Saturday, July 2, 2011

The "other side" of craniosynostosis surgery looks like this:

I belong to a support group of parents whose children have craniosynostosis.  Most of the parents post with glee, "We are on the other side!" after their child has survived surgery to fix cranio.  I understand the joy and relief of knowing that your child has made it through a major surgery, but I guess I wasn't fully prepared for what "the other side" truly means.  To me the other side meant Oliver would be free from his birth defect, have a normal, round head, and I would only have to think about craniosynostosis once a year at his check ups.  I have realized over the past four months that cranio is treatable, but not curable.  Oliver's skull is like the Earth's crust: constantly changing.  Ridges develop and then blend in while small bumps appear and recede.  One day his skull will look round and another day I will be worried about elongation.  I constantly analyze his head.  I keep thinking about the day my doctor finally mentioned Oliver could have craniosynostosis last November.  Oliver, Pearl and I walked to the park, and I called Glenn and my mom crying.  I watched Oliver playing with other children and noticed for the first time how unusual he looked.  In one way I think I was lucky.  For four years I looked at Oliver and saw nothing but perfection.  Had he been diagnosed at birth, I may have never known how that feels.
What does one do while she is waiting around to see if her son needs another major surgery?  Get involved!  Craniosynostosis has become my new favorite past time, a hobby even.  Ask me anything about cranio:  types of cranio, surgical techniques, risks or outcomes.  I think I could answer more than your average pediatrician at this point.  And instead of becoming victims of this birth defect, we are making every effort to make Oliver feel like he is a cranio warrior.  We are heading to San Diego in October to walk with Oliver and Shamu in support of kids with craniosynostosis.  Oliver keeps saying, "Aren't we so lucky that I have craniosynostosis because now we get to go to SeaWorld and I get to hold a sign?!"

It hasn't all been sunshine and roses with Oliver accepting his head.  His incision got infected and we had to shave his head.  People are now able to see his bumps and ridges and scar more easily and ask questions (which I welcome).  Oliver, on the other hand, is sick of talking about his surgery.  He doesn't even want to throw lightning bolts from his scar anymore.  He wanted to know why we didn't ask Dr. Fearon to make his incision wavy so he could spray water at people instead.  I made up a story about choppy water and we are cool again.   
Because Oliver is small and has an different head shape, we worry about bullying when he gets older.  Glenn and I were both small kids and dealt with occasional bullying.  Oliver has been interested in martial arts so we signed him up for a Brazilian Jiu Jitsu class.  The great thing about BJJ is that size does not matter.  A smaller opponent can take down a larger based on skill alone.  Oliver loved his first class!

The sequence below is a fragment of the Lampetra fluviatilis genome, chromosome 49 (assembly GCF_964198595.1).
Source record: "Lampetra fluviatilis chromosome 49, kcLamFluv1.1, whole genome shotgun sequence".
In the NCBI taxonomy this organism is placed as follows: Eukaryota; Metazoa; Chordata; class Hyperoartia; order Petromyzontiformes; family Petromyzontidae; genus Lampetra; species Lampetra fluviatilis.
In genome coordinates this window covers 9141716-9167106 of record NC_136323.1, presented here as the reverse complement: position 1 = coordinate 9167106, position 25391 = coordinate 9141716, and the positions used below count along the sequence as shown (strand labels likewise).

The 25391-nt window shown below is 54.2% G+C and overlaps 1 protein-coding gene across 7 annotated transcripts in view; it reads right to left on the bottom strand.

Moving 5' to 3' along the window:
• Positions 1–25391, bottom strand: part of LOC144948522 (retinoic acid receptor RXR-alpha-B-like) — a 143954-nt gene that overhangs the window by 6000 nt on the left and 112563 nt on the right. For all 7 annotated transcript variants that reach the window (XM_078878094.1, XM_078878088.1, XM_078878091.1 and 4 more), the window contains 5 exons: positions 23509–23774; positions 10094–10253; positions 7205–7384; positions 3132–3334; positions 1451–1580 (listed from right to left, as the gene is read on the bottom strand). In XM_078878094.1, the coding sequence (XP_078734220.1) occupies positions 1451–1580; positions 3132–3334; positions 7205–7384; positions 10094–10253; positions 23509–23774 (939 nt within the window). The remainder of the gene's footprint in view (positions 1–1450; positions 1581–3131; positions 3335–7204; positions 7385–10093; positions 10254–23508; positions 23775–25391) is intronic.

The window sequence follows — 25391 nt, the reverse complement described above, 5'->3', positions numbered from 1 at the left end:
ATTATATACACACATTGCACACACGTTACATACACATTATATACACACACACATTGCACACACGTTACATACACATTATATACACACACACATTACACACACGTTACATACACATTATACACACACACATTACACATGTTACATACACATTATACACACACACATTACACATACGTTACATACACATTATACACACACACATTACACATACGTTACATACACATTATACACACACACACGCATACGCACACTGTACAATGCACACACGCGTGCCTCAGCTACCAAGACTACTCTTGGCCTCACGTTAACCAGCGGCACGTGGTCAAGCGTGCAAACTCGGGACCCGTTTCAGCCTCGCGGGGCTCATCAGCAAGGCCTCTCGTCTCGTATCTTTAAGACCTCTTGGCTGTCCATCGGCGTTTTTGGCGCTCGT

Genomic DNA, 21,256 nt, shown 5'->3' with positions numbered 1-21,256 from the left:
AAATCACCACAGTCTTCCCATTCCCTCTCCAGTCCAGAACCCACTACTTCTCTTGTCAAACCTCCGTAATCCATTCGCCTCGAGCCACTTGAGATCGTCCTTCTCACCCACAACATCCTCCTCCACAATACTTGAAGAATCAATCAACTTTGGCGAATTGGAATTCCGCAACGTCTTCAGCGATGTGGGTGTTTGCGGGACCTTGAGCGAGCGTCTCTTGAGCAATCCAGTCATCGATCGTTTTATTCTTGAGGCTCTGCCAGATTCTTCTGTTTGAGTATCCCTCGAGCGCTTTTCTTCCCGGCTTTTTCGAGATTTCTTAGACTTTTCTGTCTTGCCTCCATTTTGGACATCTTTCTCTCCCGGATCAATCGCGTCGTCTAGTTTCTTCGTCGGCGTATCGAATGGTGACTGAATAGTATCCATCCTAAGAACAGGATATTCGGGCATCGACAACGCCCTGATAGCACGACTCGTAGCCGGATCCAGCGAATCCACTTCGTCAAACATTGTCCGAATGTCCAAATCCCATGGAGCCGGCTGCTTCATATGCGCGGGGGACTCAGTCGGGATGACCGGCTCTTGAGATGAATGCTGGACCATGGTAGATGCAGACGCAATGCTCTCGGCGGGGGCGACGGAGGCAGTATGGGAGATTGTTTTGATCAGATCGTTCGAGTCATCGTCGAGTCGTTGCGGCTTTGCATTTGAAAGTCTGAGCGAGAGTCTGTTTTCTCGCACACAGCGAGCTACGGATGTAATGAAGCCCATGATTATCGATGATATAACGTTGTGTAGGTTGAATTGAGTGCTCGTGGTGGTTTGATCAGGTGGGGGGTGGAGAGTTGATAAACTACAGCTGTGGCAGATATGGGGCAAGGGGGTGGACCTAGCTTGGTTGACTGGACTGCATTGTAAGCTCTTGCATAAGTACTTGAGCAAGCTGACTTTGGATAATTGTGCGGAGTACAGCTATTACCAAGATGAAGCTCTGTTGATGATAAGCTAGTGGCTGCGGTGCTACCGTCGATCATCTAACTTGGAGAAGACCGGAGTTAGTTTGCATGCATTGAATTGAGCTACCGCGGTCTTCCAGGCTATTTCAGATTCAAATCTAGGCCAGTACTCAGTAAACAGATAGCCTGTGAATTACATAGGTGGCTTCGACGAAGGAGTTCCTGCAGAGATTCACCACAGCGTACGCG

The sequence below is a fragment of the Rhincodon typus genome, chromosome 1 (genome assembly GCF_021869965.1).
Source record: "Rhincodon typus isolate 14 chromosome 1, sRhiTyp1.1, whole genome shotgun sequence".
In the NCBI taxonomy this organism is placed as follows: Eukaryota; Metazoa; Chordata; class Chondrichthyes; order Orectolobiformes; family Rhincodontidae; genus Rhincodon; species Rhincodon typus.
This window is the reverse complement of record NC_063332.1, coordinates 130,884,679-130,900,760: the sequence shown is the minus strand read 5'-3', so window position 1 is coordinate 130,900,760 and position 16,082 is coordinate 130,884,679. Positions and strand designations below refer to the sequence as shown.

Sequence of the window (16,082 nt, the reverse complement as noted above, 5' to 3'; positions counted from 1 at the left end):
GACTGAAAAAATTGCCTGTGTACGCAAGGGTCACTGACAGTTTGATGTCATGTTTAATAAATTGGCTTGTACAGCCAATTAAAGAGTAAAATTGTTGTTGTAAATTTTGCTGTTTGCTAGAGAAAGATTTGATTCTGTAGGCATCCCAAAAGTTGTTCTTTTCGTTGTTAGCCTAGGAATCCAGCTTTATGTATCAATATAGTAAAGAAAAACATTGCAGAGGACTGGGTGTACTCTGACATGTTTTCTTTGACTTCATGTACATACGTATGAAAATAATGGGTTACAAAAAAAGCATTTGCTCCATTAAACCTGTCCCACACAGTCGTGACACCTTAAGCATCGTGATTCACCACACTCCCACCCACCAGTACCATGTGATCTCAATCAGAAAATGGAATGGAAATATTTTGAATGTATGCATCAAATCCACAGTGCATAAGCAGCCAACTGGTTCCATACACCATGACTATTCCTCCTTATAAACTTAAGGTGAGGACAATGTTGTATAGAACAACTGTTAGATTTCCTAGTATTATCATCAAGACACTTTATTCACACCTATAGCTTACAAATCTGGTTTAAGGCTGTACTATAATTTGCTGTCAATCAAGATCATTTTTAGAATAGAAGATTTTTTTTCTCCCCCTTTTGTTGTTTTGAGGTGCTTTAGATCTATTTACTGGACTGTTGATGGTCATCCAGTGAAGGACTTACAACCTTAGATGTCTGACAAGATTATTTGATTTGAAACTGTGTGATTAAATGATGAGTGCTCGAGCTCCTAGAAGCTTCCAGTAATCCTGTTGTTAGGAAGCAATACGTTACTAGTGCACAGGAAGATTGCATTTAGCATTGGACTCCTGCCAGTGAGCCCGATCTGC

We found out that Oliver can fall gracefully:
And he knows how to avoid a pile-up.  Oliver is the joyful child in white near the end of the line.
So, that's where we stand with craniosynostosis.  I'll be back to post about farm life again soon!  Meanwhile, Oliver will probably be hiding under his favorite hat, and Pearl with either be eating or sleeping or doing both at the same time.  


  1. That's wonderful that he's taking a self-defense class...I think every child should do that. It teaches them self discipline, grace, coordination and self-confidence. Come to think of it, it would probably help me too LOL

    Thanks for this very informative post. I had no idea that his condition was an ongoing thing. I actually thought he's all done with that. I learned something new today.

    Have a wonderful Independence Day.

    Love to you and the family,
    Doris and Gizzy :-)

  2. Awww Jess...I'm crying happy tears here for Oliver and your beautiful family. I too did not know craniosynostosis was an ongoing thing, but it stands to reason doesn't it? Whatever, Oliver seems to be taing it in stride and it always amazes me how resilient children are. We can all take life lessons from them. It is good you arm yourself with knowledge!
    As for sweet little Pearl, I just want to scoop her out of her highchair, wash that little face and hands and sit down to rock her, lol. Too precious!
    Hope your summer is going well, and you remain in my thoughts and prayers....
    Big Hugs and Lots 'O Love!

  3. Forgot to mention Oliver looks handsome in his regalia! :) What a Warrior!

  4. I wonder how does Oliver's scare look at this time, under his hair, is itstill very visiable...My son has to have this surgery in a few weeks and i am so scared please email me at

  5. my four years old daugther also have cranio-sagittal (so the doctor told me). He never sad, that her head shape isnt normal, and now, whem she is four, he came up whit that!! I am so angry, a dont no what to do. I`m considering about the surgery. Is it possible to do a surgery at her age? please, if you can, contact me